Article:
So opens the film “Wrestling Jerusalem,” a line shouted in frustration by the sole actor, Aaron Davidman.
That’s right, you read correctly, Aaron is the only actor in “Wrestling Jerusalem,” but by no means is he the only character. Before the film is over, his face will reflect many other faces, and his voice will hold many other voices as he strives to shed light on the people he has met in preparation for the film.
Davidman has listened to the stories of Israelis and Palestinians, whose views clash and harmonize within him in endless ways. “It’s complicated,” as he attempts to answer the questions of “What is the story of this conflict? Who is to blame? Which one of us is right?”
On February 13, the Center for Ethnic, Racial & Religious Understanding collaborated with QC Hillel and the Muslim Student Association to bring this powerful film to QC. There in the Campbell Dome, we watched the film, and at the end, got to meet Aaron himself—us as an audience pelted him with our own questions: why did you choose to be the only actor? Why did you offer no solution to the Israeli-Palestinian conflict by the end of the film? Why did you advance no side in particular?
And his answer wasn’t so complicated at all.
Davidman told us the aim of his film is to offer no solution at all. “Wrestling Jerusalem” is designed not to pinpoint the exact moment in time of when the conflict began, not to point fingers, and not to tell Israeli or Palestinian officials what to do.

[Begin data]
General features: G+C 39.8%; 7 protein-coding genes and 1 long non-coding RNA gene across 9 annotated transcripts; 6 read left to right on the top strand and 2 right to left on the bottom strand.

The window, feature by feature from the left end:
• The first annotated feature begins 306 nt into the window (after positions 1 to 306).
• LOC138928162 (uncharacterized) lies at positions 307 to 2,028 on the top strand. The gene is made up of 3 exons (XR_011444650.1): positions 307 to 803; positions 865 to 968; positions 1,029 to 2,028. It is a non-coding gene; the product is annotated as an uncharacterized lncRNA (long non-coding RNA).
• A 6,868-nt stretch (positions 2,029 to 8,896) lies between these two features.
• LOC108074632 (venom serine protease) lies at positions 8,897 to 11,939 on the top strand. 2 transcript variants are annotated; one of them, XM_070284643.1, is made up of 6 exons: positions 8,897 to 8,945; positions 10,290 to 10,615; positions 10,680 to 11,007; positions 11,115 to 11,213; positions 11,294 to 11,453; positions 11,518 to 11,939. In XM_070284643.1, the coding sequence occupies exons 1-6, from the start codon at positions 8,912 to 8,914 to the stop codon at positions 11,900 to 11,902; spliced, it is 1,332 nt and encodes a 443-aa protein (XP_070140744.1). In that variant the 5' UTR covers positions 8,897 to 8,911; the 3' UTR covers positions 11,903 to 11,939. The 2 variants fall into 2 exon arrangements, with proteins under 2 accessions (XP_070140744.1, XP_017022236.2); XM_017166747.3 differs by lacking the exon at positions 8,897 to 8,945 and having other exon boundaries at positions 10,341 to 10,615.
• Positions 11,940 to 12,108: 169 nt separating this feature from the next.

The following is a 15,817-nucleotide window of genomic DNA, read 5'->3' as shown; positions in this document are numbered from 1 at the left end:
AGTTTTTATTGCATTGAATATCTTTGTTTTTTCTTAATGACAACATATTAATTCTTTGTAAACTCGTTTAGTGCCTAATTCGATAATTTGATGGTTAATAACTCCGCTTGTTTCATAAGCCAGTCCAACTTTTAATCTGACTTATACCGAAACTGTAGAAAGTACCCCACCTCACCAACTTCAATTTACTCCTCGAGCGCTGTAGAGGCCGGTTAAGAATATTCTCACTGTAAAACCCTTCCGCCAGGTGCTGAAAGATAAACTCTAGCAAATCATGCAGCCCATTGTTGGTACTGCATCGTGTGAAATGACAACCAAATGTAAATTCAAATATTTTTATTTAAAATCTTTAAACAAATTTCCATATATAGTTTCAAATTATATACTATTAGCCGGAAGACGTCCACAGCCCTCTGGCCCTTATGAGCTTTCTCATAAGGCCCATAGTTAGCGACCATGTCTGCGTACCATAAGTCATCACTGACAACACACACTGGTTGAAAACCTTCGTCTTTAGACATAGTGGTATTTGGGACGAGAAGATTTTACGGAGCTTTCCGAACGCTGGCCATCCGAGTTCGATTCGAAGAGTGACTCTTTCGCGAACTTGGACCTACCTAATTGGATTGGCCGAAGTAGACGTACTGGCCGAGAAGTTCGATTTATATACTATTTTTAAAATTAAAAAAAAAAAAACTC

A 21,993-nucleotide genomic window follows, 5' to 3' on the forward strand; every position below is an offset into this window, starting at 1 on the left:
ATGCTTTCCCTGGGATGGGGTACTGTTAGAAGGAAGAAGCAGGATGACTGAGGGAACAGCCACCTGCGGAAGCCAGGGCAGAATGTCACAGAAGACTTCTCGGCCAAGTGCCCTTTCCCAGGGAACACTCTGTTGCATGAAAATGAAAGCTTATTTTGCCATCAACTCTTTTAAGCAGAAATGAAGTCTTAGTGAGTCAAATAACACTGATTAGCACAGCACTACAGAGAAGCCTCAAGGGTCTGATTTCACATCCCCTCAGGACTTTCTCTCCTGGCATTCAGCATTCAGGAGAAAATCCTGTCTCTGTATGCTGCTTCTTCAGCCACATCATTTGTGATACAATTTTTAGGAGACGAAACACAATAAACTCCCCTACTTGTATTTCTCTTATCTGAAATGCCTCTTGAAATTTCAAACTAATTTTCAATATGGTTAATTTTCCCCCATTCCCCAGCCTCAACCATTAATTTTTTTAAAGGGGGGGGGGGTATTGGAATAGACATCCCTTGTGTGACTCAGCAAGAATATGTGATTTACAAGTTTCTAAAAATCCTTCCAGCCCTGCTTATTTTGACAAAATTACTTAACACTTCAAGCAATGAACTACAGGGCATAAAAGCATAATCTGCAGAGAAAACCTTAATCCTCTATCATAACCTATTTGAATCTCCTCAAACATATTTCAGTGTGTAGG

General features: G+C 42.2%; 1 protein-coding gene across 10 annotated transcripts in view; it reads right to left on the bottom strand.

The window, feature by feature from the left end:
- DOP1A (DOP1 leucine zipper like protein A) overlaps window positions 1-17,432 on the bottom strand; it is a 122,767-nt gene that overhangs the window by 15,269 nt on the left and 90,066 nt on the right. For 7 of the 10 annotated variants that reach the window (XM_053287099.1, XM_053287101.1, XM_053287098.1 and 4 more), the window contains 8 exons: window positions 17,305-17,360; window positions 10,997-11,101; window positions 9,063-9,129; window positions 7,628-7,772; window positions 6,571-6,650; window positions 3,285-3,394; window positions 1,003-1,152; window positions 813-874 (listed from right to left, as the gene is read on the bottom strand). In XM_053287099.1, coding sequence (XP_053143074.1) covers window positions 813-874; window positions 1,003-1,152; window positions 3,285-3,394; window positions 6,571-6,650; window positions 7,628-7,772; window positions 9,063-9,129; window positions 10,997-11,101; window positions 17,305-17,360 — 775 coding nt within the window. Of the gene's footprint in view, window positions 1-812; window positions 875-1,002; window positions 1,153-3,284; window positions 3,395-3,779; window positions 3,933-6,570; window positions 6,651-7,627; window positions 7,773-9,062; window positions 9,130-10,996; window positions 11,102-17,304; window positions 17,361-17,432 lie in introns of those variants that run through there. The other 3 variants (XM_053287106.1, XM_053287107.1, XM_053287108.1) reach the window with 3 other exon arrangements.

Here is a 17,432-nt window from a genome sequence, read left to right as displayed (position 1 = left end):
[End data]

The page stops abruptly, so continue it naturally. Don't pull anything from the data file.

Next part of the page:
What often happens is that society gets so caught up in drawing maps and advancing our own particular narrative above all others that we lose sight of something much deeper. Davidman said becoming these characters, the people of Palestine and Israel, whose opinions are often immensely different from his own, was an act of what he calls “radical empathy.” In becoming someone whose identity is so different from your own, you draw a connection on the identity that matters the most to you—your humanity.
When Aaron mentioned this idea of radical empathy, it brought to mind another concept, one known as “experience taking.” The term was coined by two researchers, Geoff Kaufman and Lisa Libby, back in 2012, to describe what happens when a reader gets so lost within a story that they begin taking on some of the traits, behaviors and ideas of the main character. In those moments, reader and character become one. It also reminded me of the class taught by Sophia McGee, CERRU’s director, in which students, learning about the Israeli-Palestinian conflict, cross the boundaries of identity and walk in the shoes of the ideological “other.”
We like to think of the mind as an impenetrable fortress – we guard our identity so fiercely, so fearful of any counter narrative sneaking in and defacing our self-structure. Because of this, we are resilient to adapt new ideas. Whether through experience or radical empathy, taking another person’s identity is terrifying.
Radical empathy, then, is not a complicated act, but a brave one. Davidman may be an actor, but the best actors aren’t acting at all. He never wears a mask when he becomes another character, though you could swear he was a different character. Indeed, radical empathy is not an act reserved for the stage alone.
Throughout the movie, he weaves in the theme of oneness: in one scene, Davidman channels the character of a rabbi and gives a passionate monologue about the holiest prayer in Judaism, the “Shema”– which holds a key message that all things are one. At the end of the movie, Davidman echoes this theme again, singing out the “Shema” – emphasizing his belief of oneness, being a risk worth taking.
For more CERRU events, check out cerru.org, or come by one of our upcoming events: Sunday, March 4, our day-long Crucial Conversations training in Powdermaker 155; Monday, March 5 during free hour, our fellowship information session, Powdermaker 113; Wednesday March 14th during free hour, our Intro to Interrogating Bias, in Powdermaker 113 as well. Hope to see you all there.